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Old 06-18-2010, 06:34 PM   #1
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Arrow % of actual weight to truck rating question

I'm new to the world of RV's. I've learned alot so far but I need help understanding the % of my truck rating to actual weights.

I'm pulling a TT with a pickup. I've weighed my truck alone (loaded including passengers) and then weighed the whole rig (truck loaded and trailer loaded - GCW). I did the calculations and found that my loaded trailer is 30% below my truck's suggested Maximum Trailer Weight. But, when I calculated my truck's GCWR to the actual GCW I found that I'm only 10% below the GCWR. In other words, the weight of my TT loaded is well below suggested Maximum Trailer Weight for my truck (30%) but the whole rig is only 10% below GCWR. Is that too close for comfort?

I need help understanding the whole concept of weights and truck ratings.

Thanks
Andy8125
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Old 06-18-2010, 09:09 PM   #2
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GCWR is something of a relative thing. I'd be more worried about a Ford Ranger within 10% of it's GCWR than I would a 3500 within 10% of it's GCWR.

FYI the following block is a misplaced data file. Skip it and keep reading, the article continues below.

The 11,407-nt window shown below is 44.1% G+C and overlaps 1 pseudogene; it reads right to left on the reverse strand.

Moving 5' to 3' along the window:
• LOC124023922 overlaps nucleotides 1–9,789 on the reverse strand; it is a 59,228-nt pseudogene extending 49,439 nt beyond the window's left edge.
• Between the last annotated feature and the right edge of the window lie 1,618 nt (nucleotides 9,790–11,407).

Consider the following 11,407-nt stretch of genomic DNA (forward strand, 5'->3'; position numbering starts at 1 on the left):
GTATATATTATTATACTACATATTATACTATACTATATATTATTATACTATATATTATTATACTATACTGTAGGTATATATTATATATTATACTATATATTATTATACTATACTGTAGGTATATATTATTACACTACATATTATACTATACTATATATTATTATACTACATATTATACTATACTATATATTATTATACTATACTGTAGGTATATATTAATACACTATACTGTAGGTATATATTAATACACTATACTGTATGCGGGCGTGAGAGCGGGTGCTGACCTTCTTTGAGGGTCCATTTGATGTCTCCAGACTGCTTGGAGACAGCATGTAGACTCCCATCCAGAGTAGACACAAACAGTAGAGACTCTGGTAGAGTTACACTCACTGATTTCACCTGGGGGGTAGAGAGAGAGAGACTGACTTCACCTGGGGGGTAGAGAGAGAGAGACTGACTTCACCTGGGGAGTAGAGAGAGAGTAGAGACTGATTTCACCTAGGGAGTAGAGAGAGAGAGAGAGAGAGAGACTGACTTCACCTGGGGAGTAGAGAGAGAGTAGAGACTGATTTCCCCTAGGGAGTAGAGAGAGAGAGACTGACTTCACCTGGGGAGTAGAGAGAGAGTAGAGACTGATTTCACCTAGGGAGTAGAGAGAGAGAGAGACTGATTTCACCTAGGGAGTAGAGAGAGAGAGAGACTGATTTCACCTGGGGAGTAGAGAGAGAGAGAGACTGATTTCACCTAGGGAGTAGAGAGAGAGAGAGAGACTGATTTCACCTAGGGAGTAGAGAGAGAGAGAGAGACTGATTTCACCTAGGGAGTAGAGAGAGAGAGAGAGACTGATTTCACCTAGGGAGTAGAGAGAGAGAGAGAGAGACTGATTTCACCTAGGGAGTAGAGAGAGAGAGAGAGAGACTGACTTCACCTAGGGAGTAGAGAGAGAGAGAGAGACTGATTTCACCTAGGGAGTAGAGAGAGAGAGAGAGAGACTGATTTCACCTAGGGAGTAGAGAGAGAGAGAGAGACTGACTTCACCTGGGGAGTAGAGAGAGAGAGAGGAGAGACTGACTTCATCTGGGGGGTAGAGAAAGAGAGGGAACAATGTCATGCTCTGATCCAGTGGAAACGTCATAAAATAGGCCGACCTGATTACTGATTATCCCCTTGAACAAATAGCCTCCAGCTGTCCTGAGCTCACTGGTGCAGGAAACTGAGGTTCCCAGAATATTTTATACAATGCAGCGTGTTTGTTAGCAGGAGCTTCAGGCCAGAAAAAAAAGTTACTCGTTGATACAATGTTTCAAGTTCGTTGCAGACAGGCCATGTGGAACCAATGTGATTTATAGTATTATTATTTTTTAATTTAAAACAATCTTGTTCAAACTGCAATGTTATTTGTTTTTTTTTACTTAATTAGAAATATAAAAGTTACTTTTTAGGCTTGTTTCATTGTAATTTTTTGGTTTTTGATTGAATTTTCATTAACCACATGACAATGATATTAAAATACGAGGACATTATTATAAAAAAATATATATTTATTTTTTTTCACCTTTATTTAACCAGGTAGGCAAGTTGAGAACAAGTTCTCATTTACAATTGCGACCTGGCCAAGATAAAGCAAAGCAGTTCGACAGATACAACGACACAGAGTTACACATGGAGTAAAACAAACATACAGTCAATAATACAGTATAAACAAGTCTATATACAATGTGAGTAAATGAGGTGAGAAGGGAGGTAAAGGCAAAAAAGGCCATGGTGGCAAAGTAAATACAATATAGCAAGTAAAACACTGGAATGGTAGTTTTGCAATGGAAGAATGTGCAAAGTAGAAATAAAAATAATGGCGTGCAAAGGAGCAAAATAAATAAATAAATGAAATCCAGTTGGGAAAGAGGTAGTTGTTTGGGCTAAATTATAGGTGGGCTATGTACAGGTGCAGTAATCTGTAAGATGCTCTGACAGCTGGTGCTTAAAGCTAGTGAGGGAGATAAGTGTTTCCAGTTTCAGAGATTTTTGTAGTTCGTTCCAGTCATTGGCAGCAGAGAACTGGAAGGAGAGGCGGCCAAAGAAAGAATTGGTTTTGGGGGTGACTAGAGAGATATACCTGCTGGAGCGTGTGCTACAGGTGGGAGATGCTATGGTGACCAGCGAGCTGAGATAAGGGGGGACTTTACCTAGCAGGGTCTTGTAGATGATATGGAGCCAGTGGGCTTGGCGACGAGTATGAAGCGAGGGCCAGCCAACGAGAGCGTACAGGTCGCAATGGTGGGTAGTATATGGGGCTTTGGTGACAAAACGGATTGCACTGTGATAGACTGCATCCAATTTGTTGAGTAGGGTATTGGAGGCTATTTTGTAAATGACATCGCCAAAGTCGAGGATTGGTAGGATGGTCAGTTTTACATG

Tell us what you're pulling and what you're pulling it with and that'll help us along.

My personal numbers for regular pulling is within 25% of trailer weight and 20% of GCWR. While I don't have anything to back that up in my experience it drives and handles much better at that level.
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Old 06-18-2010, 10:09 PM   #3
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Quote:
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GCWR is something of a relative thing. I'd be more worried about a Ford Ranger within 10% of it's GCWR than I would a 3500 within 10% of it's GCWR.

Tell us what you're pulling and what you're pulling it with and that'll help us along.

My personal numbers for regular pulling is within 25% of trailer weight and 20% of GCWR. While I don't have anything to back that up in my experience it drives and handles much better at that level.
Thanks for the response. My tow vehicle is a 4x4 Ford Ranger 4.0 liter 6cylinder. My TT is a 17' Gulfstream. The truck's Maximum Trailer Weight is 5120 lbs - the actual weight of the trailer loaded is 3500 lbs- this is 30% below. My truck's GCWR is 9500 lbs - the loaded truck and loaded trailer weigh 8120 lbs GCW- this is 15% below suggested GCWR. (the 10% stated in my first posting was a mistake in math).
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Old 06-18-2010, 10:31 PM   #4
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I love it when somebody has actual numbers! Kudos!

You should be just fine especially at 15%. I'd make sure that the trailer has brakes and you have a good brake controller. As long as that's in good order you're going to be fine.

I'd do a few things to the truck such as adding coolers for the engine oil and auxiliary cooler for the transmission. I'm personally a proponent of synthetic fluids in everything. This won't add more than 20ish pounds so it's lightweight protection.